Safety vs Tension
If you are not reading Jeff Tidball & Will Hindmarch’s fantastic blog, Gameplaywright, there is a small hole in your life that needs filling.
Will and Jeff routinely offer, as they say in the old country, thought-provoking shit. Today’s post by Jeff inspired by The Hurt Locker is no exception. He muses about the power of drama and tension to be had when we take the safety off of our characters’ lives.
I’ve been working here and there on this Terminator resistance war-inspired story game (riffing off of a Grey Ranks hack) for a bit now, and now I feel like I understand what’s been missing. The characters weren’t enough enough immediate peril, so there was less tension. And I was pulling back from the “characters can easily, and quickly, die” punch because, well, I don’t know. Maybe because I felt like that would make for a shit story? (Though I don’t entirely buy that now, just trying to guess my past reasoning.)
In any case, “safety” and “tension” cannot co-exist. Sometimes it’s worth being reminded of this simple but often overlooked idea. Of course, that doesn’t mean that every moment has to be about characters living or dying. There are smaller stakes, and there are fates worse than death. But if our characters surely aren’t going to die, aren’t going to fail, aren’t going to pay a heavy price so that others may live, then any tension we describe is false. Heroism exists precisely when there is action in spite of no safety.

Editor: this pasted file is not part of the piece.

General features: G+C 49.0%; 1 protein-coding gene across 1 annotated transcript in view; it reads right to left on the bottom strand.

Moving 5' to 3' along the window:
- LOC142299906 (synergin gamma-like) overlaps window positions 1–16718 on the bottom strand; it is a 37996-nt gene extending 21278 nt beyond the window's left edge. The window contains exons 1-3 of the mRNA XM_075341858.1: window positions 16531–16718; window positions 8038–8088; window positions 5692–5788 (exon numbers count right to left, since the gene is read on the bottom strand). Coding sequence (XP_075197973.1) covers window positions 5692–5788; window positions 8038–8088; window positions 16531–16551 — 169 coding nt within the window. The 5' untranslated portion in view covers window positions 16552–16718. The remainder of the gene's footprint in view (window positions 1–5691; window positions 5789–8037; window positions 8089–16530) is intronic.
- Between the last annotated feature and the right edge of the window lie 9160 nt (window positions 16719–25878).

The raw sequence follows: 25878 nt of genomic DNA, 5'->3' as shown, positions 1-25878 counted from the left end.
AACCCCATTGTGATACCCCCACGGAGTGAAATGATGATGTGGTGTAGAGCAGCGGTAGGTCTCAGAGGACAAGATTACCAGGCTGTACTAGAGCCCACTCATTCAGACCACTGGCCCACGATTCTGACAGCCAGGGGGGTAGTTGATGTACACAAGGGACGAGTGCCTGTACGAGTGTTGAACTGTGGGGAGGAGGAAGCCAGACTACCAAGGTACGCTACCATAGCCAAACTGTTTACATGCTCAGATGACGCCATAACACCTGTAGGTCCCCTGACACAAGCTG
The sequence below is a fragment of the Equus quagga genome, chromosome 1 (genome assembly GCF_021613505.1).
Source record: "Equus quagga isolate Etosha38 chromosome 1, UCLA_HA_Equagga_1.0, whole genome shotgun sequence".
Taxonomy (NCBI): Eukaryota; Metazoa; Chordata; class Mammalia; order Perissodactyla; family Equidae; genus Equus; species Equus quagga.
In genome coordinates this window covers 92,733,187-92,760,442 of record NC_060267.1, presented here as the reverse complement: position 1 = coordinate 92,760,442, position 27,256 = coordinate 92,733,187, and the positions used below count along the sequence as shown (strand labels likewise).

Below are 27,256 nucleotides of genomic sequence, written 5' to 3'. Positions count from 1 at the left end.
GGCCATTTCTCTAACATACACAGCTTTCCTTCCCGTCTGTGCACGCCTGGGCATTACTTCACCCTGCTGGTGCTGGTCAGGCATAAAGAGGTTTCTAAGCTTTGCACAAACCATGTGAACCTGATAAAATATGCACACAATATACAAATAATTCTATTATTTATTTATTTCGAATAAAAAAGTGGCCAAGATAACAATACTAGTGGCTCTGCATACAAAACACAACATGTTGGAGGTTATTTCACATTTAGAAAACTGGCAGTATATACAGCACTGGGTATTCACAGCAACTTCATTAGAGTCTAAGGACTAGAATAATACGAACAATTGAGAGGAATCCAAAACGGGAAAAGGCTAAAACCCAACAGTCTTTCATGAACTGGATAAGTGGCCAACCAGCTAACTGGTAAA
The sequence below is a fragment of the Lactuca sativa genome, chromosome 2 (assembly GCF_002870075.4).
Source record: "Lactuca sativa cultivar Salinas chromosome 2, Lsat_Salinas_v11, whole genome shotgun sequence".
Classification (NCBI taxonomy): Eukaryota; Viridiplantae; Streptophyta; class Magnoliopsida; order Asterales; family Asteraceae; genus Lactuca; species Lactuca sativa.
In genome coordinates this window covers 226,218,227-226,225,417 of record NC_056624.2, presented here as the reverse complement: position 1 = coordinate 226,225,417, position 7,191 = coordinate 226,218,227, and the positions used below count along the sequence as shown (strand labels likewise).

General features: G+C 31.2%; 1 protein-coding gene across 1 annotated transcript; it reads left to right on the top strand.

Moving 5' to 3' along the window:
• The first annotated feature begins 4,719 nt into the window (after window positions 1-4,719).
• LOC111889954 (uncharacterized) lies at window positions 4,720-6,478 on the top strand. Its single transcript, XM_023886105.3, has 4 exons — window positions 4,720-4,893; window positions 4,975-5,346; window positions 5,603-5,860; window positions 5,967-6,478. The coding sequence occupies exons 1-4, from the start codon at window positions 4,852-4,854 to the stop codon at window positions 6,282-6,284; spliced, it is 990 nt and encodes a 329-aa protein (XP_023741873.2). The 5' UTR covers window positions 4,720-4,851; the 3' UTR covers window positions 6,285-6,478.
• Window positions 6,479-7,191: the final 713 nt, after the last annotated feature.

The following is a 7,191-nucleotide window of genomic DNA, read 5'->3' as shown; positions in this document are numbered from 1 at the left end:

And it’s totally okay for my game to have sudden player-character death, since that sells the tension of a world inhabited by roaming killer robots. Of course, now I have to think about the design implications of this decision.
 “Take the safety off of…” has, over the last few months, grown into a favorite phrase of mine.
 No, it’s not something that’s pre-empting Mythender or anything like that. I just like to tinker with ideas. I can’t not.